Microsoft likes PEGI, kicks BBFC to the curb

While the British government is rumored to want videogames treated exactly like films and the PEGI and BBFC rating systems slaver for a chance to control videogame classification, UK Microsoft  corporate affairs head Matt Lambert has stated his preference for the European system over the British Board of Film Classification.

Lambert stated that the so-called “confusion” parents have over game ratings isn’t nearly as real a problem as has been made out, claiming that 96% of parents are aware of the age restrictions. He implied instead that parents choose to ignore those ratings as opposed to suffer any sort of confusion over them — a belief I’m willing to subscribe to.

Lambert then went on to state that PEGI should be the company to rate games in the UK, not the BBFC, declaring that “If there’s going to be one ratings system, it should be PEGI. With PEGI, they think very carefully about age appropriacy…but the BBFC is set up to rate films, and it takes that approach for games when a different approach is required.”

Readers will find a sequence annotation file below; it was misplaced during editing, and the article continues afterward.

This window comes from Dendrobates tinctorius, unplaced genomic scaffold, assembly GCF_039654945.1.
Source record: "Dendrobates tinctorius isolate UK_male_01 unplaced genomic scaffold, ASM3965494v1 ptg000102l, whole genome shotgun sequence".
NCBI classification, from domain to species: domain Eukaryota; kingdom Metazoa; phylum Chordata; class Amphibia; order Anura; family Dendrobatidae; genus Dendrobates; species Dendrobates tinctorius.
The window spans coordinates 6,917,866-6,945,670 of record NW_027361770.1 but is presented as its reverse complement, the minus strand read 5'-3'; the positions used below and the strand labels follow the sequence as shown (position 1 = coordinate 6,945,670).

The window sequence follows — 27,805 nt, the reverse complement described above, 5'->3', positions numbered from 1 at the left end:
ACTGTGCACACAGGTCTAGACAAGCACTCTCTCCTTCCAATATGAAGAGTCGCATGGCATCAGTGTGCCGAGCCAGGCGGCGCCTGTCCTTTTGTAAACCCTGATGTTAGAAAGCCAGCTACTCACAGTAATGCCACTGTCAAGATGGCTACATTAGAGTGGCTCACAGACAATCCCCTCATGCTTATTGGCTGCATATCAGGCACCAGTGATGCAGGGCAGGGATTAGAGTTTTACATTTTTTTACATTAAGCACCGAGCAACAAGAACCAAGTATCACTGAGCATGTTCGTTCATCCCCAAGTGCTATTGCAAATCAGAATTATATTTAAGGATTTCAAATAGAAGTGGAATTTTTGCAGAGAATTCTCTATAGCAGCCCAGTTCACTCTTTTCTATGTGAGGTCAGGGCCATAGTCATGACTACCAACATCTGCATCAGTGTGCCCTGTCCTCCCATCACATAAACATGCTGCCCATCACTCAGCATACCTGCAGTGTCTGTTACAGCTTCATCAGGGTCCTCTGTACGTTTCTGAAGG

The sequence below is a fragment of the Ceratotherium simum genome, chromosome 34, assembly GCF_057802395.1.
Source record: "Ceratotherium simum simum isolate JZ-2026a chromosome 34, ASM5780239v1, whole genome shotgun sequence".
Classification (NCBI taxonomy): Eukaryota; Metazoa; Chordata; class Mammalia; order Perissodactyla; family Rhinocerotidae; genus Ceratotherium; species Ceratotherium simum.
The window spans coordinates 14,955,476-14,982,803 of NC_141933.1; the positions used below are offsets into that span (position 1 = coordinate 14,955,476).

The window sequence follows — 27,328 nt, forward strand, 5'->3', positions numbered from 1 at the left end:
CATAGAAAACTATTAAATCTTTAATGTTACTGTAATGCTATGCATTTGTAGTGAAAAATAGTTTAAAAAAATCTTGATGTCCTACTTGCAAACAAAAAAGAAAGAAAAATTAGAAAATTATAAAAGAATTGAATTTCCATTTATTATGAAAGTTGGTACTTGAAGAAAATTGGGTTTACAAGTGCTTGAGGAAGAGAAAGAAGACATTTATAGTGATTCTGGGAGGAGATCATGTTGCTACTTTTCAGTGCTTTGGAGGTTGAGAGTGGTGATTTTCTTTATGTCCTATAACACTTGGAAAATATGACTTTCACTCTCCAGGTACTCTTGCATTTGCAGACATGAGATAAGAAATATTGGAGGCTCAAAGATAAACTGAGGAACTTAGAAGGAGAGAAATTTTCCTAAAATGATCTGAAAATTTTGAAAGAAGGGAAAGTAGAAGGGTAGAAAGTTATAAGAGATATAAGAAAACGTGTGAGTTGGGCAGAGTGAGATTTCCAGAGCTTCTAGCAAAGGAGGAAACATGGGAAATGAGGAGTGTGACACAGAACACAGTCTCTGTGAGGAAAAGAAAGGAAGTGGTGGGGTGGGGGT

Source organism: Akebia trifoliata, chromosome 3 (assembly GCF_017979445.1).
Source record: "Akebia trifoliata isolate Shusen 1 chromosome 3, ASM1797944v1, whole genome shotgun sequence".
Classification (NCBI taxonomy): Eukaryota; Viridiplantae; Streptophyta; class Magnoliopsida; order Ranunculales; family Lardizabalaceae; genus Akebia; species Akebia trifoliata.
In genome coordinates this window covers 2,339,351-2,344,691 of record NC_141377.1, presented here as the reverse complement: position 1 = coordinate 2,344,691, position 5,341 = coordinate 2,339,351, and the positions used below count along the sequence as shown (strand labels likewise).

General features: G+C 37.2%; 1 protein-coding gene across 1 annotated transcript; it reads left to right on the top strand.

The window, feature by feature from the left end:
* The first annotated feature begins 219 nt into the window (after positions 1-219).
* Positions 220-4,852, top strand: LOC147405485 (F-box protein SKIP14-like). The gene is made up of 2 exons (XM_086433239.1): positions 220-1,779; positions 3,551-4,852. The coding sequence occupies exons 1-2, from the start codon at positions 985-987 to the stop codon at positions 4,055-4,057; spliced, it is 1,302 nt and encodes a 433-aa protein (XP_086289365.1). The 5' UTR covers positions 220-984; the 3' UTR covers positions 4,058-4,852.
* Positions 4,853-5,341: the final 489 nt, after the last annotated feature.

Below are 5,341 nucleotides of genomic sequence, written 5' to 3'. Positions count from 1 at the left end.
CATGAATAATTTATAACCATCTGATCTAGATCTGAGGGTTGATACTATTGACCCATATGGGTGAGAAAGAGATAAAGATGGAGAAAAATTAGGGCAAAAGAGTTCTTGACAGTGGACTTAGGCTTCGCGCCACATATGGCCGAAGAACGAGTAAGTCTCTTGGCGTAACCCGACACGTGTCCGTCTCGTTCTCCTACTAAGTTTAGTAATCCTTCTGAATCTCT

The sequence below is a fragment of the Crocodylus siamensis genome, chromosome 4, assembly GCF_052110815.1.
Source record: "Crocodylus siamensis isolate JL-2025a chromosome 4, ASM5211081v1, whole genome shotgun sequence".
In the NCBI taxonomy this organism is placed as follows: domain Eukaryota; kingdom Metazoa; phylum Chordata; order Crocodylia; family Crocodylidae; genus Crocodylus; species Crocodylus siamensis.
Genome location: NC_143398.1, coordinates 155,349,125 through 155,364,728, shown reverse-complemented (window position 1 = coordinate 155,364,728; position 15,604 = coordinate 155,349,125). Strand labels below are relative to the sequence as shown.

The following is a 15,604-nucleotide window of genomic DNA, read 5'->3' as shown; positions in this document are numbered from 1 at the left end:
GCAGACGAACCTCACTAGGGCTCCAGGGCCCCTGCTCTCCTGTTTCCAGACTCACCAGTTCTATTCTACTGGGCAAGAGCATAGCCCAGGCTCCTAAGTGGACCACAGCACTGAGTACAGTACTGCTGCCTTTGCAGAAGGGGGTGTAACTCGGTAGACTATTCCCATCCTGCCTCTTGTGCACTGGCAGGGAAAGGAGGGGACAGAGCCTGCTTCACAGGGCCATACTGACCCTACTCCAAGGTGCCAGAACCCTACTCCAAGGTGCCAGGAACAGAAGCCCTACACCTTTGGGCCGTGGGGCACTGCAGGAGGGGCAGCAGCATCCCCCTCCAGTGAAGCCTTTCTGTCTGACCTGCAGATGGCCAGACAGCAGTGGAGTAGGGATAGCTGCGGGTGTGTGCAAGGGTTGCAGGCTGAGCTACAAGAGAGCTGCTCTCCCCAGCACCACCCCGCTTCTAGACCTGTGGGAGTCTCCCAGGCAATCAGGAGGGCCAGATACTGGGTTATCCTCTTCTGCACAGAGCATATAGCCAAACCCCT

Sound words indeed. I do believe that games should be rated by a more dedicated organization that truly knows the medium, in the same way that American games are governed by the ESRB. The BBFC may claim to be able to handle the workload of rating our games, but they are film specialists, not game specialists. I wouldn’t mind videogames being treated like films if they were subject to the same liberties as them, however. As it is, the banning of Manhunt 2 already flies in the face of what the British government seems to want to achieve. Until this is rectified, such plans for film-style game ratings are hypocrisy even before they’re realized.

Jim Sterling